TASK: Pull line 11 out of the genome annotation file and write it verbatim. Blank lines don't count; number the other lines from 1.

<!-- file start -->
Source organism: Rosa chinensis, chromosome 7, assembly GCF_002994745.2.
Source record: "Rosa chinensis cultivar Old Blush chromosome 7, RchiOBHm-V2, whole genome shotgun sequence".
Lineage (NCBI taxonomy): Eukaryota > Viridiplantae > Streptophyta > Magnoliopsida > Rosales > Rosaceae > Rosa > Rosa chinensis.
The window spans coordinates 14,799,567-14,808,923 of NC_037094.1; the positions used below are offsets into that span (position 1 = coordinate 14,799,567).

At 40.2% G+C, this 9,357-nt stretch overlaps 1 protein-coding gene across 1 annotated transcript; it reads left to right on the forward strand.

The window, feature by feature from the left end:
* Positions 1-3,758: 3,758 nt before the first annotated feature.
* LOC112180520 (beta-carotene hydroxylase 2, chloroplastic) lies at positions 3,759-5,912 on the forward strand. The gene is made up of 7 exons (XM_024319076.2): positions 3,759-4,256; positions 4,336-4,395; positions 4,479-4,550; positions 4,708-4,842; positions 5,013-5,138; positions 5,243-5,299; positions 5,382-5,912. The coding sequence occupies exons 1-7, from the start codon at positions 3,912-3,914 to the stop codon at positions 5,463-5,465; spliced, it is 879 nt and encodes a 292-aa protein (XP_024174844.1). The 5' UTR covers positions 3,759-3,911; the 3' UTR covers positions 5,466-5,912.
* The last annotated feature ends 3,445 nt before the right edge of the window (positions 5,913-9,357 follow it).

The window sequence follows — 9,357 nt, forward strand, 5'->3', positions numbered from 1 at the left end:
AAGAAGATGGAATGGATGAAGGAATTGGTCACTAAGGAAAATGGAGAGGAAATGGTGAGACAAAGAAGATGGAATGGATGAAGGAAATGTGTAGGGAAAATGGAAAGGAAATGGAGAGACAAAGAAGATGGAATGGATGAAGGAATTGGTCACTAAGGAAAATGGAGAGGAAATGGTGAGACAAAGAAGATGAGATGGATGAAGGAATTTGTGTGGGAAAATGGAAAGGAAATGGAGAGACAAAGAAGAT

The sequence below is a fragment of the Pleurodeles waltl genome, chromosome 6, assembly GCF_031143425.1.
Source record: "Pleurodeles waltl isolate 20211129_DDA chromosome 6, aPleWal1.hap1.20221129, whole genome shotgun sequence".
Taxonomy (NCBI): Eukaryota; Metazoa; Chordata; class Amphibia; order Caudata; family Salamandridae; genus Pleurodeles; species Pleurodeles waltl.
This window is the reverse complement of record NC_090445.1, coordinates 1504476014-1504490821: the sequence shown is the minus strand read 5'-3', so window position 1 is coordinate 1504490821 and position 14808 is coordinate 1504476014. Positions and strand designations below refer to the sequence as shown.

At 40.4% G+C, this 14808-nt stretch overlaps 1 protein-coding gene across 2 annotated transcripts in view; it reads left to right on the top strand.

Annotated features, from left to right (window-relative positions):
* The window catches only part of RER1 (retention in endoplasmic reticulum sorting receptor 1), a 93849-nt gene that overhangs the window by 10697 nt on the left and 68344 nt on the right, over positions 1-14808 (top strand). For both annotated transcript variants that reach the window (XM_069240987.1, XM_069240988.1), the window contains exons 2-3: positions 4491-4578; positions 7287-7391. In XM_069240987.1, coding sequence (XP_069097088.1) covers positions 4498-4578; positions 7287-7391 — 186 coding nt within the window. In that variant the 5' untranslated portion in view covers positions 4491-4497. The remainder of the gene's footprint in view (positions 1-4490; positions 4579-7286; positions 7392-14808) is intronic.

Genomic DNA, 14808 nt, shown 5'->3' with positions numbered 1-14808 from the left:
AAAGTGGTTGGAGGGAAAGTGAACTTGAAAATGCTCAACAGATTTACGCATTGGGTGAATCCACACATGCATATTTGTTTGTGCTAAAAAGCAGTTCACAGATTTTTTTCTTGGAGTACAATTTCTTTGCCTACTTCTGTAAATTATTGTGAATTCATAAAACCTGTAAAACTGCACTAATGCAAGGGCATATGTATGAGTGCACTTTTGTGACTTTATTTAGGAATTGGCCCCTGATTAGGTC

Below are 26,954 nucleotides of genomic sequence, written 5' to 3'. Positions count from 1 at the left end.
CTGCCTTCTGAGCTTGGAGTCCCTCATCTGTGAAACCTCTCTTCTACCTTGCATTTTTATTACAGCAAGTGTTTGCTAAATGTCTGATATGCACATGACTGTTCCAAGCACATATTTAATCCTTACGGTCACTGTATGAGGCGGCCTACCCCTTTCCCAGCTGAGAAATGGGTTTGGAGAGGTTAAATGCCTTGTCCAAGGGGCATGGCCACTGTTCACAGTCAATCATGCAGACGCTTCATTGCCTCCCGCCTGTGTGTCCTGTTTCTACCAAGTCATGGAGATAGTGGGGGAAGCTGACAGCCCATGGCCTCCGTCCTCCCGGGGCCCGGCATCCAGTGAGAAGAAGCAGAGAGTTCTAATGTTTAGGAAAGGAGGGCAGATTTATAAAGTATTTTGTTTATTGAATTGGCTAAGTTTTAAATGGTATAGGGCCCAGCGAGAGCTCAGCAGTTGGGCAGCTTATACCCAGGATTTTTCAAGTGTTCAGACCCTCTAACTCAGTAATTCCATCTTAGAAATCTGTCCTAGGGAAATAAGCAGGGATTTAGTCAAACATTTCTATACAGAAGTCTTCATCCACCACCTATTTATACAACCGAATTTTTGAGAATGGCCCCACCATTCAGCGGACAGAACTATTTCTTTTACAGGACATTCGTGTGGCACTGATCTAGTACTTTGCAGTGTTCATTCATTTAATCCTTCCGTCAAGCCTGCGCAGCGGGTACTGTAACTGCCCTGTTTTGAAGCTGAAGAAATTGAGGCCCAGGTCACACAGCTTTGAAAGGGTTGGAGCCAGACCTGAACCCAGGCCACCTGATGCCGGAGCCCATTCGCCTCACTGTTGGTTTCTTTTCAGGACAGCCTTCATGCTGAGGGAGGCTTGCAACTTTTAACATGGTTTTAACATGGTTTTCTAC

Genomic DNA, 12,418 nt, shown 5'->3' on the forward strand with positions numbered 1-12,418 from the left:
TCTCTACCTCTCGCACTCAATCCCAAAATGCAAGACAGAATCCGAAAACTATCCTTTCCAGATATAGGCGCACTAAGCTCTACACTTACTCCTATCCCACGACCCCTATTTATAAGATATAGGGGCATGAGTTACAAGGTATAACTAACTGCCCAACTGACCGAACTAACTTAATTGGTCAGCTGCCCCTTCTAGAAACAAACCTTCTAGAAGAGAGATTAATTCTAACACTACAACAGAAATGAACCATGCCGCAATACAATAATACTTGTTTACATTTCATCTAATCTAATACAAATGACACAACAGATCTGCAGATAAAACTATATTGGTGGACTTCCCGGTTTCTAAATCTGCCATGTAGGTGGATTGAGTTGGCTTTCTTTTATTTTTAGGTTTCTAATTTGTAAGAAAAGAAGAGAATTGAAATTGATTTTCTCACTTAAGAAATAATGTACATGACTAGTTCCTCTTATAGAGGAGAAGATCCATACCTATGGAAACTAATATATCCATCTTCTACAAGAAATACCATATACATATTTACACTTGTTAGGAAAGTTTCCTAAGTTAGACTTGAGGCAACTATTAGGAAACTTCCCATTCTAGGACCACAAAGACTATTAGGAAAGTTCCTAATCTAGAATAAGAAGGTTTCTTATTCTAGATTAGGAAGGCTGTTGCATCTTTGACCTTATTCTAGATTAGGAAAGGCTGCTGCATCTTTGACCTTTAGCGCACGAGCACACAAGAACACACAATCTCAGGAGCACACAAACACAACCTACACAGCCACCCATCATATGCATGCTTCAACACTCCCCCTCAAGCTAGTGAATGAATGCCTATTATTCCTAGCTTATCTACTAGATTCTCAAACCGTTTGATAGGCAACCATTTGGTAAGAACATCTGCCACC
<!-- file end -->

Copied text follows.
AAGAAGATGGAATGGATGAAGGAATTGGTCACTAAGGAAAATGGAGAGGAAATGGTGAGACAAAGAAGATGGAATGGATGAAGGAAATGTGTAGGGAAAATGGAAAGGAAATGGAGAGACAAAGAAGATGGAATGGATGAAGGAATTGGTCACTAAGGAAAATGGAGAGGAAATGGTGAGACAAAGAAGATGAGATGGATGAAGGAATTTGTGTGGGAAAATGGAAAGGAAATGGAGAGACAAAGAAGAT